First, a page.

Export of Russian gas to Iran through Azerbaijan: new benefits of Caspian integration
Export of Russian gas to the north of Iran through Azerbaijan will allow to complete both economic and political tasks of all participants of this deal, Russian economists said in an interview with Vestnik Kavkaza, commenting on the statement made by Russian President Vladimir Putin in Tehran yesterday after talks with Presidents of Azerbaijan and Iran Ilham Aliyev and Hassan Rouhani.
Vladimir Putin noted interest in supply of raw materials in the framework of this triangle using internal logistic. "We reaffirm our readiness to supply gas through the pipeline transport systems of Azerbaijan to the north of Iran," he said.
The executive vice-president of NewTech Services, professor of the Gubkin Russian State University of Oil and Gas, Valery Bessel, noted that Iran needs to make up for decline in supplies from Turkmenistan. "Iran has two gas pipelines in the north, one for 6 billion cubic meters of gas per year, another for 14 billion cubic meters of gas per year. Turkmenistan supplied gas to those pipelines, but now it sends all of its export gas to China, and we're taking Iranian market as part of the fight for market positions, which is quite natural," he said.
Azerbaijan is the best option in this case. "In fact, there is simply no other way, because Azerbaijan is a country with developed pipeline system, and its the closest transit country that has borders with Iran. Azerbaijan benefits from this project as a transit country, it's profitable for us as a country that will sell gas at much more expensive prices than domestic, and it's profitable for Iran, because they have no gas in the north," he stressed.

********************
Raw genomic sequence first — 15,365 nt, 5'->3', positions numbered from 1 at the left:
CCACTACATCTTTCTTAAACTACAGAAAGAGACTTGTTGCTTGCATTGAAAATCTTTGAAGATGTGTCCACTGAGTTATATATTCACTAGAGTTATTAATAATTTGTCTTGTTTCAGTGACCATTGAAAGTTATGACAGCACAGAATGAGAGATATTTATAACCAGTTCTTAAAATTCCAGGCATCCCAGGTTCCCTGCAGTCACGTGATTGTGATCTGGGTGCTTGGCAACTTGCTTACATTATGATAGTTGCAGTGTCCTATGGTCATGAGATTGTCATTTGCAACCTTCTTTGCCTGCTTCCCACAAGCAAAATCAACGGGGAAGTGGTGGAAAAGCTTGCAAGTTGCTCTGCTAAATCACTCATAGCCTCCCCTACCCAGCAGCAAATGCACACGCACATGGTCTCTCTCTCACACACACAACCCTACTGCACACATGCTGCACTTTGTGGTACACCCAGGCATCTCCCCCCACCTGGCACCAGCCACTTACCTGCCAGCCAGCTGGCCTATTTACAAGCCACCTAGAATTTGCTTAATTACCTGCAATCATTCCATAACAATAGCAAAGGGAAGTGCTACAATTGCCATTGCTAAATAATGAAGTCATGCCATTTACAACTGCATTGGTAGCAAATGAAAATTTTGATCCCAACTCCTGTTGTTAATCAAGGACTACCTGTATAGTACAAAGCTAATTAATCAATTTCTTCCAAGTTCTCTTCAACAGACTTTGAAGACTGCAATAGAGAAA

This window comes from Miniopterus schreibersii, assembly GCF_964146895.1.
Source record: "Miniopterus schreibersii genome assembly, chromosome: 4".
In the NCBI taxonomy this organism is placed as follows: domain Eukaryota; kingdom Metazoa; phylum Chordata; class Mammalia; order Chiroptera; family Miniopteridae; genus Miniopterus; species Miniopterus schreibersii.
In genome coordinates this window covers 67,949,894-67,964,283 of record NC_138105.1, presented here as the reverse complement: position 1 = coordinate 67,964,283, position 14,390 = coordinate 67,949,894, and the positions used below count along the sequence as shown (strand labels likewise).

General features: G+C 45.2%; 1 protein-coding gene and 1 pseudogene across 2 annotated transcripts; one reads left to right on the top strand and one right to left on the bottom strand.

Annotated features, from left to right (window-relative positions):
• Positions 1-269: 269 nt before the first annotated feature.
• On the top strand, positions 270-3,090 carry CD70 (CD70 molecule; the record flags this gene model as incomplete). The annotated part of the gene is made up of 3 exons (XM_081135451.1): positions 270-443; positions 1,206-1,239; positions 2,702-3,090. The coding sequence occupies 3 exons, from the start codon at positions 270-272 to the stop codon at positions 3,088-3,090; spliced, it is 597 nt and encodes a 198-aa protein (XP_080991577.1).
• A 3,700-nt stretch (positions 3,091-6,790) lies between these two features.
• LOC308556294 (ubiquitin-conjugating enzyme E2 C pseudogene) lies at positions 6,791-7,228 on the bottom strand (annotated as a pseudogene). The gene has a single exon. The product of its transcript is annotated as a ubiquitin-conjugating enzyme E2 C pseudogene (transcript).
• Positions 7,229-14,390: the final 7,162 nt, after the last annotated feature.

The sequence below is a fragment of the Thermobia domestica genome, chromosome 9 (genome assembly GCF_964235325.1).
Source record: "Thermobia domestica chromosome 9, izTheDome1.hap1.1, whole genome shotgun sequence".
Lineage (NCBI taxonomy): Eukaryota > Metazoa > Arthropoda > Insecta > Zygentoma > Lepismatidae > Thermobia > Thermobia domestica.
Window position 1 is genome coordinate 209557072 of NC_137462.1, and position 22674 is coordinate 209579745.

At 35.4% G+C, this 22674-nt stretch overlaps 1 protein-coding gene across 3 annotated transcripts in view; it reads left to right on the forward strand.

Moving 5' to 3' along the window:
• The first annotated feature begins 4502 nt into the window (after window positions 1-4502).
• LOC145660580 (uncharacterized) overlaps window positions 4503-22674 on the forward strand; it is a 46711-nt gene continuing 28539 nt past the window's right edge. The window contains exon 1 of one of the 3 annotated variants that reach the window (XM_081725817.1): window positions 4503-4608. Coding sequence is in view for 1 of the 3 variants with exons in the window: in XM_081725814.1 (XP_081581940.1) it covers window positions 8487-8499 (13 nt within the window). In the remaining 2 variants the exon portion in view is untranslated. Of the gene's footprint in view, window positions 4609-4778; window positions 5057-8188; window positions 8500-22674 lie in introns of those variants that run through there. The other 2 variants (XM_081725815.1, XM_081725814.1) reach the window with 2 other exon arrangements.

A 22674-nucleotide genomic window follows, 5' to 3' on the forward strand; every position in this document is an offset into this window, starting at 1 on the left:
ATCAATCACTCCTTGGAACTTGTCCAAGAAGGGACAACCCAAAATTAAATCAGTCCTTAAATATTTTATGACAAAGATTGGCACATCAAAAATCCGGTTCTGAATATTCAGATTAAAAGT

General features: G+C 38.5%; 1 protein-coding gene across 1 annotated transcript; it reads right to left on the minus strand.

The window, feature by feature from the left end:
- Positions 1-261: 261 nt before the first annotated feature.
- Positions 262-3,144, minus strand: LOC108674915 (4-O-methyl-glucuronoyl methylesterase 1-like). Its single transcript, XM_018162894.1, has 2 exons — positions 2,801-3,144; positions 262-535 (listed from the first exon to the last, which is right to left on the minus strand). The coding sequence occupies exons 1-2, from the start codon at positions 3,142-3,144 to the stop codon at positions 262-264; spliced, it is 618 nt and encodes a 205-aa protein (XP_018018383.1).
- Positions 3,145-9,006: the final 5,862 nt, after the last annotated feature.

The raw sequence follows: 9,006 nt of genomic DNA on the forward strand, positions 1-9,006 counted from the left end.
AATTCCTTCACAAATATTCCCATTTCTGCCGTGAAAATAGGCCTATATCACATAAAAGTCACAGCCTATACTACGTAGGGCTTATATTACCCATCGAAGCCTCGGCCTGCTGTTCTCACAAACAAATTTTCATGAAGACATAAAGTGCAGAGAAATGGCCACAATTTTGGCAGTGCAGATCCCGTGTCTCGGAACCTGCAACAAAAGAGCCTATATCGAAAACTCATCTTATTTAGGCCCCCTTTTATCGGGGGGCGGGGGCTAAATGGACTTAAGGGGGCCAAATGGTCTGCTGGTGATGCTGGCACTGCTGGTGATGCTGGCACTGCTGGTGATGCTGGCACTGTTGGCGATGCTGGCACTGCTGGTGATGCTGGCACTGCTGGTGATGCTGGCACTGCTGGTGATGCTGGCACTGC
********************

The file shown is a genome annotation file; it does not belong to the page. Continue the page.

An associate professor of the Graduate School of Corporate Management of RANEPA, Ivan Kapitonov, drew attention to political aspect of this agreement. "This region is strategically important for Russia, and in this case we resolve not not only economic issues, but also political issues by promoting strengthening of mutual cooperation of the Middle East countries and, in one way or another, promoting Russia's mission as a global regulator in the region," he pointed out.
"In addition, the north of Iran is a pretty stable gas market, and it's great for Russia to diversify supply routes so that there won't be any issues with gas supplies due to politics, which we have faced recently, or ant other issues with buyers. This is an extremely promising step, our descendants will see positive results of it," he said.
The deputy director of energy policy of the Institute of Energy and Finances, Alexey Belogoriev, explained why there's a demand for Russian gas in Iran. "Iran's main problem is that its main production areas are separated from the center of consumption: production is concentrated in the south, while consumption in the north, so northwest regions will experience a gas deficit in the future," he said.
"Azerbaijan can't meet Iran's needs due to limited domestic production and obligations to supply gas to Turkey and Europe in the framework the "Southern Gas Corridor". It seems that's how the idea of supplying Russian gas through Azerbaijan originated, especially since necessary infrastructure for this purpose already exists, at least, between Russia and Azerbaijan," he concluded.